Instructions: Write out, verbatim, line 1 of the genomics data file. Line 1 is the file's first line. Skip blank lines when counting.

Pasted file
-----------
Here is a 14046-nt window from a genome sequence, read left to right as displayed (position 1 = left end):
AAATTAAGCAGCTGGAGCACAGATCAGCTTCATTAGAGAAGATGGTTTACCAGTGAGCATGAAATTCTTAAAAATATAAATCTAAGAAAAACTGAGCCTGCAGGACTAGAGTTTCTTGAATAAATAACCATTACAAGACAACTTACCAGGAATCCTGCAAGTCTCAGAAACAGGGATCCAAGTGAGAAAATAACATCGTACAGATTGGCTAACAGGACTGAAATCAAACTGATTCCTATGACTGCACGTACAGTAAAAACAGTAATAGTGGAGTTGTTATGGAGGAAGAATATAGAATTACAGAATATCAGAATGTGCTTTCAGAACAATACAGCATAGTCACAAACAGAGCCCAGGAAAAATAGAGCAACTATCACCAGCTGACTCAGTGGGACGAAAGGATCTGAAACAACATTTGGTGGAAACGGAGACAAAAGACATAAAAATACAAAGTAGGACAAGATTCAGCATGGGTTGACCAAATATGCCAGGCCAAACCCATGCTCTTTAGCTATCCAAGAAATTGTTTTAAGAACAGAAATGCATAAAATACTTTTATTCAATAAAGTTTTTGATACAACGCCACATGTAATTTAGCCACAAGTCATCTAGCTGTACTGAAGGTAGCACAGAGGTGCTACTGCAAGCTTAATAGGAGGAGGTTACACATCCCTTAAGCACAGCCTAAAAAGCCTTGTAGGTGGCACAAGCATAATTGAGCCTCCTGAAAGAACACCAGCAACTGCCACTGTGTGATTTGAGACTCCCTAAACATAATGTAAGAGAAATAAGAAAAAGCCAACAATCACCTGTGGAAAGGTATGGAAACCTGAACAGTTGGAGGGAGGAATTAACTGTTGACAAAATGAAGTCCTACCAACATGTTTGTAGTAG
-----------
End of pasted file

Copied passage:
Here is a 14046-nt window from a genome sequence, read left to right as displayed (position 1 = left end):